He has spent the past eight seasons in one city, helping to turn an awful team into a really good one.
He has taken his team to multiple conference finals. He made it once to the championship round, only to come up just a little short.
Then he reached the end of his contract and had a decision to make.
Stay with the fans who loved, supported and cheered him for all those years and deliver them a long-awaited title? Or break their hearts and chase a championship in another city?
Wait, who are we talking about here?
Kevin Durant or Steven Stamkos?
It's remarkable how close the careers of KD and Stammer are. Yet their decisions could not have been any more different.
Durant left. Stamkos stayed.
Durant's stunning decision to leave Oklahoma City for Golden State only reminds us just how unusual it was for Stamkos to stay in Tampa Bay. Unusual and surprising. Pleasantly so for Tampa Bay fans.
In a day and age when players chase the money in the bright lights and the glory in the big city, Stamkos showed the type of loyalty that is all too uncommon these days in sports.
Stamkos could have left for a bigger city, a more traditional hockey market, somewhere closer to home. He could have found himself his own hand-picked dream team. He could have hit the reset button on his career and joined a powerhouse that would make his dream of getting his name on the Stanley Cup all the closer.
But what did Stamkos tell us? All along, he insisted that Tampa Bay was home, that this is where his heart was and where he hoped his feet would stay.
He held true to his word. He stayed to finish what he started.
Now let's be clear about something. To stay in Tampa Bay, Stamkos is being paid $68 million over the next eight years. He won't exactly be eating ramen noodles, clipping coupons and looking under cushions for loose change. He shouldn't have any trouble making his car payments.
And if Stamkos' decision was strictly about hockey, Tampa Bay was the right call, too. Of all the teams interested in Stamkos, the Lightning has the best chance at winning a Stanley Cup.
Still, Stamkos surprised many, including the Lightning, by electing to stay.
Meantime, Durant surprised everyone, too.
What did he tell everyone? He talked about his love of Oklahoma City, and the assumption was he would stay put. But as he left, you could argue that his reasoning was really no different than Stamkos'. He got paid and went to the team with the best chance for a title. What made his decision different than Stamkos' was his best title chance was somewhere else.
So Durant is now a villain, while Stamkos is a fan favorite.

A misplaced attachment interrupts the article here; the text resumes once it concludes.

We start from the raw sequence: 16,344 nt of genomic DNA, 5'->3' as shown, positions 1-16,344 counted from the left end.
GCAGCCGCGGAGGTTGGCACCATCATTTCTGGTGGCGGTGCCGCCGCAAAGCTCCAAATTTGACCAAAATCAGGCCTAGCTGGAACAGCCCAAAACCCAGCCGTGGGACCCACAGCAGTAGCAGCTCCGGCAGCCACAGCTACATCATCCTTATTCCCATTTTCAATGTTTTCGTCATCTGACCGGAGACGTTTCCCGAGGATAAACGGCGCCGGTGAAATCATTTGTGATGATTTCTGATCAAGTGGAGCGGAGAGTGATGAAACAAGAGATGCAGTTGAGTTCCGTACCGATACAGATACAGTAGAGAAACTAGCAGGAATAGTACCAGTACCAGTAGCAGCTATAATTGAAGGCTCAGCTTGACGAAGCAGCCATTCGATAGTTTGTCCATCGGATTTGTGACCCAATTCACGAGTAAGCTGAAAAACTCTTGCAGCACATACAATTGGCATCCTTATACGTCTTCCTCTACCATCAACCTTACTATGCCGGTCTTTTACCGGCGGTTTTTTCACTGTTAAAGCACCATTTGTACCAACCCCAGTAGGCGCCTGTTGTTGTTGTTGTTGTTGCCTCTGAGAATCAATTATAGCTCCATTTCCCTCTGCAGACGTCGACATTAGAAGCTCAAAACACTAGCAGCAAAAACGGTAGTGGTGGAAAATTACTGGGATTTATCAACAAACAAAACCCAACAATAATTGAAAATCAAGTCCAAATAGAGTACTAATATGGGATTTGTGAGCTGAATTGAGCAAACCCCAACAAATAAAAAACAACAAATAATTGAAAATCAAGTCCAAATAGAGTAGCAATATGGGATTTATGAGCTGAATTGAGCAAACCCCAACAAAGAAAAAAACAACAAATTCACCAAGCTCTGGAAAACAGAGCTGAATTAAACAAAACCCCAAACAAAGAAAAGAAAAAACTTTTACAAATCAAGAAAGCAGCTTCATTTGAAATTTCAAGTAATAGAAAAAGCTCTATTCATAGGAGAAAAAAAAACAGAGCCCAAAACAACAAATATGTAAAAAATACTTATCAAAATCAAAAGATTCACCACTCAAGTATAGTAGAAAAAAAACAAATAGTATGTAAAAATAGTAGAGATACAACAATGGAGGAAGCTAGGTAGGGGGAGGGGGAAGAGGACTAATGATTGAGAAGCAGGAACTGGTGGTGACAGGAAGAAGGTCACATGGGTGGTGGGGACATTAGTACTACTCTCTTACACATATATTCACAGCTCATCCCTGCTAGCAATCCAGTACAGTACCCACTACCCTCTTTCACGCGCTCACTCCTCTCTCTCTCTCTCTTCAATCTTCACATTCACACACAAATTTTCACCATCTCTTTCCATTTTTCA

Is Durant taking the easy way out? Is it a cop-out? A coward's way out? Wouldn't it say more if he tried to beat the Warriors instead of simply joining them? Is he being disloyal?
All of those questions are debatable, and your answer likely depends on your area code. The closer you get the 405 area code of Oklahoma City, the more likely you are to criticize Durant's decision. But if you live in the 813 or 727 area codes, the more likely you are to look at Durant's decision and understand it. You can also appreciate what Stamkos has done.
You see, by staying in Tampa Bay, Stamkos has not only given the Lightning credibility as a hockey franchise but Tampa Bay as a hockey market. Staying in Tampa Bay keeps Tampa Bay relevant.
But Durant leaving Oklahoma City not only is a game-changer for the Thunder but a gut punch to Oklahoma City.
Many fans in Oklahoma City are angry today. Many more are in mourning. It's hard not take Durant leaving personally, just as many around here would have felt had Stamkos left.
Fans in Oklahoma City not only realize that Durant is taking their championship hopes with him, but their credibility, too. Oklahoma City is about to become a much less relevant town on the sports map, at least for a while. Oklahoma City is about to become Orlando or Memphis or Raleigh, where the college teams down the road leave a bigger imprint than the lone pro team in town.
Ultimately, Durant should not be criticized for his decision. He earned the right to become a free agent. He signed with a team that gives him the best chance at a championship. In many ways, he is simply following the current NBA culture in which teams are put together like pickup games at the YMCA. You find a bunch of guys you like to run with and you join their team.
It stinks for Oklahoma City, no doubt. You can understand the frustration and heartache of the fans. You can understand their pain. They did nothing wrong, and they probably will watch Durant win a championship next year while their team struggles to keep its head above water. That's gotta sting.
Too bad for OKC.
But A-Okay for Tampa Bay.